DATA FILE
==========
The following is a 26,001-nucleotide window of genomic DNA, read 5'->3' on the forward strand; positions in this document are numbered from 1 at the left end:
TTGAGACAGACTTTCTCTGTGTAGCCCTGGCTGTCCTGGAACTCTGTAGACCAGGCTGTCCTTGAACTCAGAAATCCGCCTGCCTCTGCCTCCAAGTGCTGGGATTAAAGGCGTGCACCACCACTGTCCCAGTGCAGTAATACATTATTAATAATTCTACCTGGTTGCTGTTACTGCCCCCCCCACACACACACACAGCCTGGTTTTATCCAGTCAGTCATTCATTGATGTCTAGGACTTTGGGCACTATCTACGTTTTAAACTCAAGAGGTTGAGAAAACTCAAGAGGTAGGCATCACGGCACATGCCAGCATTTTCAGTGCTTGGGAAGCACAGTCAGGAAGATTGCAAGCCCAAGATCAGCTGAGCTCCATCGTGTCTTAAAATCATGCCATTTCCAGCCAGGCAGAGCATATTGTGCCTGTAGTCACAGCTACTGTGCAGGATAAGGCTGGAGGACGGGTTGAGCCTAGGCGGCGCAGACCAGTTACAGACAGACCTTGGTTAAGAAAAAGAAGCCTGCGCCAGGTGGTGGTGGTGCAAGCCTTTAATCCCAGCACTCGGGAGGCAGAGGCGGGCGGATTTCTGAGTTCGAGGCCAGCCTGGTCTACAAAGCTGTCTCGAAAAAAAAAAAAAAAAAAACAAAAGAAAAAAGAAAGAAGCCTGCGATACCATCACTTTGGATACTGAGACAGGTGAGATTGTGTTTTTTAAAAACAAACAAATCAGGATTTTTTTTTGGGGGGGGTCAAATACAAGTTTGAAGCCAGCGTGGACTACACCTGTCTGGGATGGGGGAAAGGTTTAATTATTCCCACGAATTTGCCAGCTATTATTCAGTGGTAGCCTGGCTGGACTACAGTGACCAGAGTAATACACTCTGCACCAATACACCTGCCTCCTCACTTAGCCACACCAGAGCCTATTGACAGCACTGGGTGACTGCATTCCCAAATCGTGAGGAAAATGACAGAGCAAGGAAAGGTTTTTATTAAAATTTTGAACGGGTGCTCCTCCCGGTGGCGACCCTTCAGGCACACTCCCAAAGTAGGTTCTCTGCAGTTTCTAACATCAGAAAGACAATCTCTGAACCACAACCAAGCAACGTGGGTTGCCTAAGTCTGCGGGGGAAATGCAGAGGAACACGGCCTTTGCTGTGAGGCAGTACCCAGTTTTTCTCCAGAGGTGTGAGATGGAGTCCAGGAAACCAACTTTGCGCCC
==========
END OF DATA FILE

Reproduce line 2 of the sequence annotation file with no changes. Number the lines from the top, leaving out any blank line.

TTGAGACAGACTTTCTCTGTGTAGCCCTGGCTGTCCTGGAACTCTGTAGACCAGGCTGTCCTTGAACTCAGAAATCCGCCTGCCTCTGCCTCCAAGTGCTGGGATTAAAGGCGTGCACCACCACTGTCCCAGTGCAGTAATACATTATTAATAATTCTACCTGGTTGCTGTTACTGCCCCCCCCACACACACACACAGCCTGGTTTTATCCAGTCAGTCATTCATTGATGTCTAGGACTTTGGGCACTATCTACGTTTTAAACTCAAGAGGTTGAGAAAACTCAAGAGGTAGGCATCACGGCACATGCCAGCATTTTCAGTGCTTGGGAAGCACAGTCAGGAAGATTGCAAGCCCAAGATCAGCTGAGCTCCATCGTGTCTTAAAATCATGCCATTTCCAGCCAGGCAGAGCATATTGTGCCTGTAGTCACAGCTACTGTGCAGGATAAGGCTGGAGGACGGGTTGAGCCTAGGCGGCGCAGACCAGTTACAGACAGACCTTGGTTAAGAAAAAGAAGCCTGCGCCAGGTGGTGGTGGTGCAAGCCTTTAATCCCAGCACTCGGGAGGCAGAGGCGGGCGGATTTCTGAGTTCGAGGCCAGCCTGGTCTACAAAGCTGTCTCGAAAAAAAAAAAAAAAAAAACAAAAGAAAAAAGAAAGAAGCCTGCGATACCATCACTTTGGATACTGAGACAGGTGAGATTGTGTTTTTTAAAAACAAACAAATCAGGATTTTTTTTTGGGGGGGGTCAAATACAAGTTTGAAGCCAGCGTGGACTACACCTGTCTGGGATGGGGGAAAGGTTTAATTATTCCCACGAATTTGCCAGCTATTATTCAGTGGTAGCCTGGCTGGACTACAGTGACCAGAGTAATACACTCTGCACCAATACACCTGCCTCCTCACTTAGCCACACCAGAGCCTATTGACAGCACTGGGTGACTGCATTCCCAAATCGTGAGGAAAATGACAGAGCAAGGAAAGGTTTTTATTAAAATTTTGAACGGGTGCTCCTCCCGGTGGCGACCCTTCAGGCACACTCCCAAAGTAGGTTCTCTGCAGTTTCTAACATCAGAAAGACAATCTCTGAACCACAACCAAGCAACGTGGGTTGCCTAAGTCTGCGGGGGAAATGCAGAGGAACACGGCCTTTGCTGTGAGGCAGTACCCAGTTTTTCTCCAGAGGTGTGAGATGGAGTCCAGGAAACCAACTTTGCGCCC